As for negotiating. just remember, if you pay LESS than owed, it will show a CHARGE OFF or settlement amount. if you slowly pay the full amount, it shows complete compliance.

Since most collection accounts do not charge interest, you have nothing to worry about there. time is (somewhat) on your side. obviously the sooner you get them all paid off the better.

the damage is already done to your credit. cleaning it up the best way possible is the best route to go in my opinion.

stay current on bills, always pay SOMETHING. i doubt you will get any time of loan to consolidate with the credit score you have unless someone is willing to co-sign.

good luck.

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Negotiate

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Collections companies are alwys willing to negotiate. They bought your debt for far less than you actually owe. I would suggest you contact each of the collection agancies and work deals out with them one by one until your done.

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Consolidation

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I would do a consolidation loan. 51 months is a long time to pay something off other than big items such as a car, house ect......  A consolidation loan will get you out of the red zone and allow you to breath a little, well alot. Then you focus on paying one monthly bill.

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Helpful to 1 out of 1 people

Start with the smallest. Pay as much as you can extra on it and pay it off. Then you go to the next smallest and do the same.Then you will have it all pd before you know it!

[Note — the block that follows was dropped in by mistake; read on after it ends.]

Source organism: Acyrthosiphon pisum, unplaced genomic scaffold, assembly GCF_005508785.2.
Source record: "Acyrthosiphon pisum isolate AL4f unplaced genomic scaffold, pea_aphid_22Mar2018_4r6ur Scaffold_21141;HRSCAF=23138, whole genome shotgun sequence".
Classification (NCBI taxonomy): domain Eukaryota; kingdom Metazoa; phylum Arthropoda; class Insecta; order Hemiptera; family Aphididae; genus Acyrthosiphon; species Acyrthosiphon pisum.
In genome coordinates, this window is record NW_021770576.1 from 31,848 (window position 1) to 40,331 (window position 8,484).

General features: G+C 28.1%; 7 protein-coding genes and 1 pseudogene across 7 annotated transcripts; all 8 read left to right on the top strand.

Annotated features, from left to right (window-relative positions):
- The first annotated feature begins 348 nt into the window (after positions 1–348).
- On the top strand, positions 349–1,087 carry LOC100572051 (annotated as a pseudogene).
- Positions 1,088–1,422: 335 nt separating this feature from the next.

Reply by
rishimehta

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Start Paying the minimum balance on each card to avoid being reported delinquent on account.  Then pay any excess to the highest interest account .

Also try to consolidate all debt under one account for ease of payment & reduce the minimum monthly payment.

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Answer to Your Question

Hello there. :) 

I'm in a similar boat.  What I did was get my annual report from TransUnion, Equifax and Experian and took a look at all of the collections and things that were dinging my report.  It turned out that some of them were way past the 7 year cut off - which meant that they should have been removed from my report and should not be effecting my credit poorly.  TransUnion offers the ability to dispute things on your credit report for free online, so I went through them.  Unfortunately, I only did this a few days ago; so I haven't gotten a response on how well it works.

If you know for sure that everything you have that's in collections is yours and it isn't past the 7 year mark, I would start with the cheapest one.  Is there one you can pay off with that $100 a month?  If not all right away, take care of the smaller debts and just knock them out quickly.  Once they're paid off, make sure that the company removes them from your credit.  I had paid a debt off earlier this year, just to find out that it hadn't been removed from my credit and was still effecting it negatively.  If you're persistant and polite, there shouldn't be a problem... and if there is, then you can write a letter to TransUnion, Equifax and Experian and explain to them that you've already paid off the debt.

Make sure you keep copies of every letter you get and every payment you make, just in case you need to dispute something.  It helps.

Other than that, good luck!

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All are good responses.

All these ideas are great ideas...  If you ahve the ability to consolidate, it could mean an easier budget to work with, at a potential lower interest rate.  The opportunity is to pay minimum on everything, as mentioned before, and the smallest account, or highest interest rate (Decide what works best for you), pay it off as soon as possible.  Now, take the money that you paying off with the closed account, and add it to the minimum payment of the next account.  Eventually you will have a snowballing effect where everything is going down slowly, but you will not be paying as much interest, and effectively saving money.  :-)  Good luck.